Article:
A day after the landslide, only 35 bodies had been pulled from the reddish soil and 57 survivors found, Reuters quoted as saying Rosette Lerias, governor of Southern Leyte province.
Friday's disaster occurred as children and mothers celebrated women's day at the main school in the village of Guinsaugon, a farming village about 675 km (420 miles) southeast of Manila.
Two groups of soldiers tried in vain to get into the school on Saturday.
"They had to withdraw. They couldn't enter," Lerias said. "We are continuing with our operations. We have not lost hope."
Officials confirmed in a statement that 206 pupils and 40 teachers are trapped inside an elementary school buried by the massive landslide, reported Agence France-Presse (AFP).
There has been confusion over the actual number of people who lived in the village. The 2000 census put the population at 1,411 while local officials have put the population at around 3,000.
President Gloria Arroyo ordered the Coast Guard and naval units in the central Visayas region to the area, with naval vessels to be used as floating hospitals and command centers for relief and rescue.
Two C-130 aircraft carrying search and rescue teams and 26,000 pounds (11,700 kg) of medical supplies headed to the area early Saturday. Seven evacuation centers were set up.
A major international aid effort has got under way shortly after the disaster.
The Red Cross appealed for two million Swiss francs (1.28 million euros, 1.52 million dollars) to help to fund the aid operation.
The International Federation of Red Cross and Red Crescent Societies, which earlier announced it had released 200,000 Swiss francs from its emergency coffers, urged donors to come forward fast, AFP said.
The funds will be used to buy "cooking utensils, mosquito nets, temporary shelter materials, health and hygiene articles, water containers and purification tablets for survivors over the next six months," it said.
In Australia, the government aid agency, AusAID, pledged one million dollars (740,000 US) in immediate aid which it said would be made available to the Philippine National Red Cross and other relief agencies.
The funds would be used to carry out urgent tasks such as evacuating survivors, setting up shelters and trauma counseling, as well as meeting the more basic needs of food, clothing and related emergency items, it said.
The United States also offered condolences and said it has sent two military ships to help in the coordination of disaster relief and will provide resources to help fund the immediate response.
"We will continue to coordinate our response efforts with the government of the Philippines, and we'll look for ways to best support them in this hour of need," a US spokesman said.
The UN Office for the Coordination of Humanitarian Affairs announced it was deploying a disaster assessment and coordination team to strengthen the UN office in Manila helping the Philippine government.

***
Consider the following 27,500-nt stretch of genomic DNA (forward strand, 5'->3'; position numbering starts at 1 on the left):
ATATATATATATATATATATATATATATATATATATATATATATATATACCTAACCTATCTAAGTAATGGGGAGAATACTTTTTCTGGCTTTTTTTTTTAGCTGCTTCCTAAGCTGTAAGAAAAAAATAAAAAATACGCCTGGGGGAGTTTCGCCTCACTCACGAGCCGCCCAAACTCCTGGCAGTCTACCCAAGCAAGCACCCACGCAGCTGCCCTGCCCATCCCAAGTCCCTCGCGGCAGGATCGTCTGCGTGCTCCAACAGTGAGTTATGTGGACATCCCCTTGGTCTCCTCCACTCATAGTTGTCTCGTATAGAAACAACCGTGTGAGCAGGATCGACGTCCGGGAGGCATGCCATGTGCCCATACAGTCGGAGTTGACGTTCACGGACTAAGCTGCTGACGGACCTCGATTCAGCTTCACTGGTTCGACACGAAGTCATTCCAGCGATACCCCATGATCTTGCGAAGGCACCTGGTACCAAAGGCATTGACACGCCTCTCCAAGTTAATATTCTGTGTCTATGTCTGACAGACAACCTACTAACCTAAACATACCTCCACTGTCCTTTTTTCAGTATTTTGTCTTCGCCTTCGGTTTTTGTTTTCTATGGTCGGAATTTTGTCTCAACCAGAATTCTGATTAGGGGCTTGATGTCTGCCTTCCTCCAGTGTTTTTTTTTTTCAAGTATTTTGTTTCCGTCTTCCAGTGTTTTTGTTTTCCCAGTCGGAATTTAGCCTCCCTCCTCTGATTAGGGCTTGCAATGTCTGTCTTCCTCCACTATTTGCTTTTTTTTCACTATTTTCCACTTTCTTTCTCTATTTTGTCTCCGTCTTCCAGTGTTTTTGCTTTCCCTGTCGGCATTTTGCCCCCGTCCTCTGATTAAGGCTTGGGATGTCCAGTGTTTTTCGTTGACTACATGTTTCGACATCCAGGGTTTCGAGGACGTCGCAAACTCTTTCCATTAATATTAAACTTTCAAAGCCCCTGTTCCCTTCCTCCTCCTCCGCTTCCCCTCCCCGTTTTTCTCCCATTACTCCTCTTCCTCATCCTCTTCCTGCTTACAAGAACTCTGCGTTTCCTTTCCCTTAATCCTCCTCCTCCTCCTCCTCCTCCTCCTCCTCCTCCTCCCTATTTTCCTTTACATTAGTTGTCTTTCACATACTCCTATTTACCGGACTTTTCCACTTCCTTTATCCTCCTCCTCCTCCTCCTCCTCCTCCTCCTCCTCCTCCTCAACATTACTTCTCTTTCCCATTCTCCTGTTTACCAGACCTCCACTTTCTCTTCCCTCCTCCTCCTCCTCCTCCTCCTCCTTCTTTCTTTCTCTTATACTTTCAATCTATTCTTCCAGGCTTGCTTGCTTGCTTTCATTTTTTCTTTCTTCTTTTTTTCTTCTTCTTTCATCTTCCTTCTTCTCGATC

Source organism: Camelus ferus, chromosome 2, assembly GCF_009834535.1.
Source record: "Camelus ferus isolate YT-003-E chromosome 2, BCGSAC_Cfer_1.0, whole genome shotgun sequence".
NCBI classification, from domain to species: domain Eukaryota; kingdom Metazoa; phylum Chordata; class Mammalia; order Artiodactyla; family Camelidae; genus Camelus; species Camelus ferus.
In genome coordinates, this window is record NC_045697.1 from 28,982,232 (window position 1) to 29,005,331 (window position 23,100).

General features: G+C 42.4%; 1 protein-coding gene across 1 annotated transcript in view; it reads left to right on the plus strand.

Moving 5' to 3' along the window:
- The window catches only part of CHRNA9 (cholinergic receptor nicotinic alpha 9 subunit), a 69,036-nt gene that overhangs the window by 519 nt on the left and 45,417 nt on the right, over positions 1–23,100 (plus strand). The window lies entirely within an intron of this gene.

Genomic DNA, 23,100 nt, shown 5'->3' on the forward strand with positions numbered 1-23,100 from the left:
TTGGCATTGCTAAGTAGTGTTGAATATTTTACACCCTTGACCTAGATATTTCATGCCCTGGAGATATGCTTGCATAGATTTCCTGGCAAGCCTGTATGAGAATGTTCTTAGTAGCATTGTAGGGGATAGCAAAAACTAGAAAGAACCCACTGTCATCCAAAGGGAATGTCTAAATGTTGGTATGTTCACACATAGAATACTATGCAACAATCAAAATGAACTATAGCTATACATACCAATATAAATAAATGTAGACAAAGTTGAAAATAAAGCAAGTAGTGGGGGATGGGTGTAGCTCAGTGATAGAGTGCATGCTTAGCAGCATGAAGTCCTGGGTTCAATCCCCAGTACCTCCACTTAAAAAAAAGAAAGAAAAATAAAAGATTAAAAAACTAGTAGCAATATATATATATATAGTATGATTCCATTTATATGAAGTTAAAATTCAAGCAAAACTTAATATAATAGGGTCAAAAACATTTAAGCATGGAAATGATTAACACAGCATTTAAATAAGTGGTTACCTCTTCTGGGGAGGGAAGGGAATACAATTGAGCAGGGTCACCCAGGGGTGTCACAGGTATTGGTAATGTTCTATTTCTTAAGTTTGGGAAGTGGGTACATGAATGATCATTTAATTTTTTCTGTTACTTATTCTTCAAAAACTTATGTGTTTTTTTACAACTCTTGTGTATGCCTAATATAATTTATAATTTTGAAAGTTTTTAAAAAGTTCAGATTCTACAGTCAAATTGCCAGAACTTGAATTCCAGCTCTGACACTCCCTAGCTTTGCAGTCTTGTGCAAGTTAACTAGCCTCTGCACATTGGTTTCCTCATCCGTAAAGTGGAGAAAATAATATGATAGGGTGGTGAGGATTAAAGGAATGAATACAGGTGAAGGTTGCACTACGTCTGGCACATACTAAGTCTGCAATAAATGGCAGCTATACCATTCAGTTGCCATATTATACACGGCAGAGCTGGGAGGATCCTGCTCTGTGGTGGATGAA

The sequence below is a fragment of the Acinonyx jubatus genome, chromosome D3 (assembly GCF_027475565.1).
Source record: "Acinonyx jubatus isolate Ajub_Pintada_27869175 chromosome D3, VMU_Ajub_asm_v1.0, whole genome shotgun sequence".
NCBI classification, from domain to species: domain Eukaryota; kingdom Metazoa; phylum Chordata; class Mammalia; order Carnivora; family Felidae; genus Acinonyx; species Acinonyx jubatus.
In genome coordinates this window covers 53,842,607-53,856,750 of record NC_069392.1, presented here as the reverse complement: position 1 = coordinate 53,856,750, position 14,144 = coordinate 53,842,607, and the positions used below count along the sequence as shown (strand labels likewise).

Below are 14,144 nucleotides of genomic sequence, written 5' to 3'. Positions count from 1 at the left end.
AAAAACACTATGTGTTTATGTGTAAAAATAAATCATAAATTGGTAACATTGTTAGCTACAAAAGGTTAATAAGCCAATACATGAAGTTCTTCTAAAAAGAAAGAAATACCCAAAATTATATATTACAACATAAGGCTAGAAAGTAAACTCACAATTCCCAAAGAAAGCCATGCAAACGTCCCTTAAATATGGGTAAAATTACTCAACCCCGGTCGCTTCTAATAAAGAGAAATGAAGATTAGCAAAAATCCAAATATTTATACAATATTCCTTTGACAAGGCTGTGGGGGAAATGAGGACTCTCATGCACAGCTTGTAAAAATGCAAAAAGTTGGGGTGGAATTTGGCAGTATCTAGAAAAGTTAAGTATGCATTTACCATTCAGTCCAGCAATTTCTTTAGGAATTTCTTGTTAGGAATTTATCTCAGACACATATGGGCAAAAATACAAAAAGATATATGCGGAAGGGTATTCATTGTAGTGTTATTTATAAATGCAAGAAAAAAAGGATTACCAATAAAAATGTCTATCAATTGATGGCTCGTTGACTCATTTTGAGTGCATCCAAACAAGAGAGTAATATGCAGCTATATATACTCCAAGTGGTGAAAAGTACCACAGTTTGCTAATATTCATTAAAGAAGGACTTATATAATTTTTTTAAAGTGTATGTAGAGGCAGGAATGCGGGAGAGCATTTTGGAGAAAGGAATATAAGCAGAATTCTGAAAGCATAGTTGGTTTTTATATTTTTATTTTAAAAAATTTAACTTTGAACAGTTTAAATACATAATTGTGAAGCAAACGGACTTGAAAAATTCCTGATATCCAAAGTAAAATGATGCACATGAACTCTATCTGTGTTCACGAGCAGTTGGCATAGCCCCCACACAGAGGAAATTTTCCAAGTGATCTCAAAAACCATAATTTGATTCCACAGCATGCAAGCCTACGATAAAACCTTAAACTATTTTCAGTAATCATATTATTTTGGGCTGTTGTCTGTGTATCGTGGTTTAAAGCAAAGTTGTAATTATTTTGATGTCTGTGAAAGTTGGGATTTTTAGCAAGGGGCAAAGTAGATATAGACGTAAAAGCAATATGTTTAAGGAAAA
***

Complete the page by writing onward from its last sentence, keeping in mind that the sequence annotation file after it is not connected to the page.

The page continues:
Pope Benedict XVI Friday expressed his "deep sadness" at the disaster in the mainly Roman Catholic country and called for "generous and rapid" aid for the survivors.
Japan also expressed its sympathy and announced it was "preparing for appropriate assistance."
Japan, Asia's biggest economy, puts a priority on close relations with Southeast Asia and was a major donor after the Indian Ocean tsunami in December 2004.
Two battered and bruised young children were Saturday among the few lucky to be still alive after being plucked from the sea of mud. They are among just dozens believed to have survived.
One-year-old Anthony Enso Jr was found by rescue workers Friday covered in mud.
His father Anthony sat at his bedside still in shock, not knowing what has become of the rest of their family.
"I work on a farm a few kilometers away from the village," he said, sobbing.
"I left in the morning and came home at around noon for lunch and there was nothing."
He searched desperately for his wife, Mera, and son. Rescue workers told him some children were nearby at Anahawan. He walked several kilometers (miles) and found his baby bruised and covered in mud.
"I am just hoping that my wife will be found alive," he said, comforting his crying son. Enso's nephews and nieces who lived with him are also missing.
In a bed nearby, six-year-old Rosmarie Sibunga was still in shock with bruises and cuts to most of her tiny body.
In a whisper she said: "When the landslide happened I just ran and ran. I was hit and fell over and the mud covered me."
She does not know how long she was buried, but when she heard the rescue workers, "I stuck my hand into the air and called out for help."
Rosmarie was comforted by her father Ricardo, 35. Her mother, two sisters, two brothers and grandmother are missing.
"This is a very painful time for me," her father said. "I can't say any more. I have lost my family ... I am just thankful one of my children is alive."
The Philippines is hit by about 20 typhoons each year, with residents and environmental groups often blaming illegal logging or mining for making natural disasters worse.
"Unless the nation undertakes a serious reforestation program, we will be seeing more deadly landslides," the Philippine Star newspaper said in an editorial.
A series of storms in late 2004 left about 1,800 people dead or presumed dead northeast of the capital. On Leyte island in 1991, more than 5,000 died in floods triggered by a monstrous typhoon.Güncelleme Tarihi: 20 Eylül 2018, 18:16